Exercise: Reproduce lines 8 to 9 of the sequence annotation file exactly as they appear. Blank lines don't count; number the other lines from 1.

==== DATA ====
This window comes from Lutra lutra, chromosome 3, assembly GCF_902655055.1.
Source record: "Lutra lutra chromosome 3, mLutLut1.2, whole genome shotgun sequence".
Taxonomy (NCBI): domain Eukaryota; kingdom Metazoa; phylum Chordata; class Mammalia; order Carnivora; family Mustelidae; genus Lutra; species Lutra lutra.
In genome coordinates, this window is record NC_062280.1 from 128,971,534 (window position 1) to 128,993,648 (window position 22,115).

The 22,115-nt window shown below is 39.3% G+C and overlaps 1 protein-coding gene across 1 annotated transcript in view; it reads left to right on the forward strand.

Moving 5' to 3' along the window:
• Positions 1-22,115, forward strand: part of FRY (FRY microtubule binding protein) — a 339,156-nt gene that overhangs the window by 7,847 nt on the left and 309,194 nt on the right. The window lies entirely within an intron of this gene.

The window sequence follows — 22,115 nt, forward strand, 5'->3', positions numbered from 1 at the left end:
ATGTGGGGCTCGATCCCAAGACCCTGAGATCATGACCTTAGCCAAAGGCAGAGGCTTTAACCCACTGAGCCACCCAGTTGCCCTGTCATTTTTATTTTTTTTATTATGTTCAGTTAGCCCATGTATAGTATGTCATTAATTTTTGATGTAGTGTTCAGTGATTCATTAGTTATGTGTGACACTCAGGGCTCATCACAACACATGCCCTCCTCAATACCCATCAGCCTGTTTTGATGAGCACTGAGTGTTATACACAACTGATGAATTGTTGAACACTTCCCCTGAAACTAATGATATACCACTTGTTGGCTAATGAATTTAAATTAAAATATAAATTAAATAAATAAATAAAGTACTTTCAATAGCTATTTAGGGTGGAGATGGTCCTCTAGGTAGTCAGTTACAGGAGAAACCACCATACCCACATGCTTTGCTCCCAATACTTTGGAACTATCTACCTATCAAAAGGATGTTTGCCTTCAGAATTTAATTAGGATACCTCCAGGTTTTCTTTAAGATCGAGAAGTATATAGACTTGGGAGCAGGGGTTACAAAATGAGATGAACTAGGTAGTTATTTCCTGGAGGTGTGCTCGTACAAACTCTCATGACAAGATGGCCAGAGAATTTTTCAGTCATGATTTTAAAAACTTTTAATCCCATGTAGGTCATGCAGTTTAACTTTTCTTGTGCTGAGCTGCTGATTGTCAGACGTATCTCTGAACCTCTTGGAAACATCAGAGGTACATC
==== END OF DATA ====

The window sequence follows — 22,115 nt, forward strand, 5'->3', positions numbered from 1 at the left end:
ATGTGGGGCTCGATCCCAAGACCCTGAGATCATGACCTTAGCCAAAGGCAGAGGCTTTAACCCACTGAGCCACCCAGTTGCCCTGTCATTTTTATTTTTTTTATTATGTTCAGTTAGCCCATGTATAGTATGTCATTAATTTTTGATGTAGTGTTCAGTGATTCATTAGTTATGTGTGACACTCAGGGCTCATCACAACACATGCCCTCCTCAATACCCATCAGCCTGTTTTGATGAGCACTGAGTGTTATACACAACTGATGAATTGTTGAACACTTCCCCTGAAACTAATGATATACCACTTGTTGGCTAATGAATTTAAATTAAAATATAAATTAAATAAATAAATAAAGTACTTTCAATAGCTATTTAGGGTGGAGATGGTCCTCTAGGTAGTCAGTTACAGGAGAAACCACCATACCCACATGCTTTGCTCCCAATACTTTGGAACTATCTACCTATCAAAAGGATGTTTGCCTTCAGAATTTAATTAGGATACCTCCAGGTTTTCTTTAAGATCGAGAAGTATATAGACTTGGGAGCAGGGGTTACAAAATGAGATGAACTAGGTAGTTATTTCCTGGAGGTGTGCTCGTACAAACTCTCATGACAAGATGGCCAGAGAATTTTTCAGTCATGATTTTAAAAACTTTTAATCCCATGTAGGTCATGCAGTTTAACTTTTCTTGTGCTGAGCTGCTGATTGTCAGACGTATCTCTGAACCTCTTGGAAACATCAGAGGTACATC